The above example prevents dhcpcd from writing to /etc/resolv.conf and setting any default routes.

Speed up DHCP with dhcpcd

By default, dhcpcd confirms that the assigned IP address is not already taken via ARP. If you are confident that it will not be, e.g. in your home network, you can speed up the connection process by about 5 seconds by adding --noarp to DHCP_OPTIONS:

DHCP_OPTIONS="--noarp"

If you never want dhcpcd to perform this check for any connection, you can globally configure this by adding the following line to /etc/dhcpcd.conf:

noarp

Using dhclient instead of dhcpcd

To use dhclient instead of dhcpcd, simply add DHCLIENT=yes to the desired profile.

Configuring a bridge for use with virtual machines (VMs)

To configure a bridge named br0 with a static IP:

/etc/network.d/br0
INTERFACE="br0"
CONNECTION="bridge"
DESCRIPTION="bridge br0 static"
BRIDGE_INTERFACES="eth0"
IP='static'
ADDR='10.0.0.10'
GATEWAY='10.0.0.1'
DNS='10.0.0.1'

To configure a bridge named br0 with a dhcp IP:

/etc/network.d/br0
INTERFACE="br0"
CONNECTION="bridge"
DESCRIPTION="bridge br0 dhcp"
BRIDGE_INTERFACES="eth0"
IP='dhcp'

Then add the corresponding bridge name to your NETWORKS=(...) in /etc/conf.d/netcfg.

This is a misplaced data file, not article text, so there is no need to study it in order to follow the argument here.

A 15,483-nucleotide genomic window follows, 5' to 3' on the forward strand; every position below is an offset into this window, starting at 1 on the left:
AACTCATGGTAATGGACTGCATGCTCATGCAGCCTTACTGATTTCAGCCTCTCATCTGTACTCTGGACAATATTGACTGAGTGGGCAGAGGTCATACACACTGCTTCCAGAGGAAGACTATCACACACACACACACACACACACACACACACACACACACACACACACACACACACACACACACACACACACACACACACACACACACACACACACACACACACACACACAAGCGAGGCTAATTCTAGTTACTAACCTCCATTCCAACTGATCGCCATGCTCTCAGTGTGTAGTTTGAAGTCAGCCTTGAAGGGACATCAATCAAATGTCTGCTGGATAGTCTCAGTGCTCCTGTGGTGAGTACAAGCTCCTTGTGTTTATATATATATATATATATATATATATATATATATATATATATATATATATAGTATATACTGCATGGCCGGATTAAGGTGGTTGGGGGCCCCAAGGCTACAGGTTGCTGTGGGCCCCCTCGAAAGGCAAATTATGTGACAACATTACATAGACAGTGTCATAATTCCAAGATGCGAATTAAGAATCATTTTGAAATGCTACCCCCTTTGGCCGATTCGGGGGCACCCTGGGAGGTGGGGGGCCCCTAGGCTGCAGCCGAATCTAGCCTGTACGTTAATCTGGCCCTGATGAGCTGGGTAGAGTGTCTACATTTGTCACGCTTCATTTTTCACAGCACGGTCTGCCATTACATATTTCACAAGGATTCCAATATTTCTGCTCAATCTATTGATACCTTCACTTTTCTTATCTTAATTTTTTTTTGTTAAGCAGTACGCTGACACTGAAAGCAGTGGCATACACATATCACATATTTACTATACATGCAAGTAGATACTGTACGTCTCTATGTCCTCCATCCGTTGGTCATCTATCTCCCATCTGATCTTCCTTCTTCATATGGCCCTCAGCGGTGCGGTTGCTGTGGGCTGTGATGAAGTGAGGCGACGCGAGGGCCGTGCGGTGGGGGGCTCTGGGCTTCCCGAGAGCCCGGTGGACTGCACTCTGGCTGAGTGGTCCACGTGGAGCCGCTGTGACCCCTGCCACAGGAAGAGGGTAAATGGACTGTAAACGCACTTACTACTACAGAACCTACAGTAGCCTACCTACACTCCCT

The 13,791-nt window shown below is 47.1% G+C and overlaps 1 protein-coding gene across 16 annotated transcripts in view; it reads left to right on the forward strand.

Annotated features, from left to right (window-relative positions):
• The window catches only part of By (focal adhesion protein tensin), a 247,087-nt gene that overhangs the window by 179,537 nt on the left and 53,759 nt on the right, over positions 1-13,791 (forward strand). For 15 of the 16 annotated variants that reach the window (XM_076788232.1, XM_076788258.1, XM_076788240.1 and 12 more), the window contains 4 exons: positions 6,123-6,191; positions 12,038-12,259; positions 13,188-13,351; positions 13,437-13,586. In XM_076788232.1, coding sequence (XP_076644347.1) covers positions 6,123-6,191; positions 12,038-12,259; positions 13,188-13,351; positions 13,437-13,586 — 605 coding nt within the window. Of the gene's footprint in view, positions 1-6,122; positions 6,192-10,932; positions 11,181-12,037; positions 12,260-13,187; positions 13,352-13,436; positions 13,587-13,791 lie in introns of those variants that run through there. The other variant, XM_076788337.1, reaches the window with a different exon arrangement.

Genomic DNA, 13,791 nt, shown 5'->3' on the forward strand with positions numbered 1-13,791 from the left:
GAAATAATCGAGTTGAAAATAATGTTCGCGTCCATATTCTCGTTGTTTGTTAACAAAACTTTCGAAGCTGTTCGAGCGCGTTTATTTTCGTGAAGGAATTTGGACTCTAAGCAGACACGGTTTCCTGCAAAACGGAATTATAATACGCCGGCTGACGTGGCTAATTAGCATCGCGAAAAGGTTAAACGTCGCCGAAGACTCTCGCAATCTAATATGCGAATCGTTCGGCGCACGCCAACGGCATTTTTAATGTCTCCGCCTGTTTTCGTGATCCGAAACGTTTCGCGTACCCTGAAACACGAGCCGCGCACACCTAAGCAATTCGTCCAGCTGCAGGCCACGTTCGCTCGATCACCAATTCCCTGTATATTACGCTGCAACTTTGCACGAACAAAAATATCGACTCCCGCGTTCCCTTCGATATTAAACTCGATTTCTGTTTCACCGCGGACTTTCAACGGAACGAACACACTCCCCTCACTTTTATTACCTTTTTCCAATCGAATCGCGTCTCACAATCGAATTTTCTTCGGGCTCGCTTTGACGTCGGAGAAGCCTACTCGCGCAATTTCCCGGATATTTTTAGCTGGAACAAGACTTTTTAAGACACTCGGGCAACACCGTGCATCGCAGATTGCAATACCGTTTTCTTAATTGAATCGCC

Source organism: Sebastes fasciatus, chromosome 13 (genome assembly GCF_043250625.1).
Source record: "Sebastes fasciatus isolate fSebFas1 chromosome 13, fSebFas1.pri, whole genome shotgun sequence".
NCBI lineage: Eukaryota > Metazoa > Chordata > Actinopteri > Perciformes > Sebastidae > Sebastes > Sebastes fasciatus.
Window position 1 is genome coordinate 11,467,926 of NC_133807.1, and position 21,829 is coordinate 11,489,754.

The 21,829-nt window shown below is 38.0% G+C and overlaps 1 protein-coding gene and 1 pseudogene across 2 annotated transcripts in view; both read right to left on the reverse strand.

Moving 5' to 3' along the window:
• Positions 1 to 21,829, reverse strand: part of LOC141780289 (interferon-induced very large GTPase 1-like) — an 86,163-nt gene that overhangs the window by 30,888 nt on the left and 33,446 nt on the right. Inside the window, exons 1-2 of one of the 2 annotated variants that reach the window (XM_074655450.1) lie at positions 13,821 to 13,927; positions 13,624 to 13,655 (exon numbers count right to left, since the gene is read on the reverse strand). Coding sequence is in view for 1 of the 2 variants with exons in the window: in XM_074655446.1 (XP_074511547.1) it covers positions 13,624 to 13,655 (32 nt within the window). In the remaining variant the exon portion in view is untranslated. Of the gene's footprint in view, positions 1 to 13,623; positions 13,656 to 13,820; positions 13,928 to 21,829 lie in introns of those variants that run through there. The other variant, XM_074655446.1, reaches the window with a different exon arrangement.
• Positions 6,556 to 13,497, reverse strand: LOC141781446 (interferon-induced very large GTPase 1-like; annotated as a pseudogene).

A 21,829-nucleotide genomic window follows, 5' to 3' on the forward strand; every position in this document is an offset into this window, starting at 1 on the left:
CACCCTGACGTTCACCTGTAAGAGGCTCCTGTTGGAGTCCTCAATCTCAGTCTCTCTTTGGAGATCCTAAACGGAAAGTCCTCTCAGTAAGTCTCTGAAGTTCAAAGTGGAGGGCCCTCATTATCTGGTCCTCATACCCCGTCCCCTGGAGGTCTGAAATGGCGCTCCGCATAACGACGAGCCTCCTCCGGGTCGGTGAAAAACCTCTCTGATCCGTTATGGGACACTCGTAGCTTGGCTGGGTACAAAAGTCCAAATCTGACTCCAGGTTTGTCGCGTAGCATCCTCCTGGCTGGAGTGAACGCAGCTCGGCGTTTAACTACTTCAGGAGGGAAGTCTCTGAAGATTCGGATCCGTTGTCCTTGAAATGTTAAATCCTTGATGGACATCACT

It can be brought up by calling it directly, or by restarting net-profiles.

netcfg br0
rc.d restart net-profiles

Adding multiple IP addresses to one interface

If you want to assign multiple IP addresses to 1 specific interface, this can be done by issuing the relevant ip command in a POST_UP statement (which as the name suggests will be executed after the interface has been brought up). Multiple statements can be separated with a ;. So if you for example would want to assign both 10.0.0.1 and 10.0.0.2 to interface eth0; the config would look something among the lines of:

/etc/network.d/multiple_ip
INTERFACE="eth0"
CONNECTION="ethernet"
IP='static'
ADDR='10.0.0.1'
POST_UP='ip addr add 10.0.0.2/24 dev eth0'

Adding static routes

When wanting to configure static routes, this can be done by issuing the relevant ip command in a POSTUP statement (which as the name suggests will be executed after the interface has been brought up). Optionally, a PRE_DOWN statement can be added to remove said routes when the interface is brought down. Multiple statements can be separated with a ;. In the below example we'll route 10.0.1.0/24 over interface eth1 and then remove the route when the interface is brought down.

/etc/network.d/static_routes
INTERFACE="eth1"
CONNECTION="ethernet"
IP='static'
POST_UP='ip route add 10.0.1.0/24 dev eth1'
PRE_DOWN='ip route del 10.0.1.0/24 dev eth1'

Bluetooth tethering with pand

You can create a netcfg profile for easy tethering with your Bluetooth enabled device by using the regular "ethernet" connection and managing the pand connection in the PRE_UP and POST_DOWN hooks. Assuming an already paired device with address 00:00:DE:AD:BE:EF:

/etc/network.d/tether
CONNECTION="ethernet"
DESCRIPTION="Ethernet via pand tethering to Bluetooth device"
INTERFACE="bnep0"
BTADDR="00:00:DE:AD:BE:EF"
PRE_UP="pand -E -S -c ${BTADDR} -e ${INTERFACE} -n 2>/dev/null"
POST_DOWN="pand -k ${BTADDR}"
IP="dhcp"

Then, either as root or using sudo, execute:

# netcfg tether

To bring the interface down and un-tether:

# netcfg down tether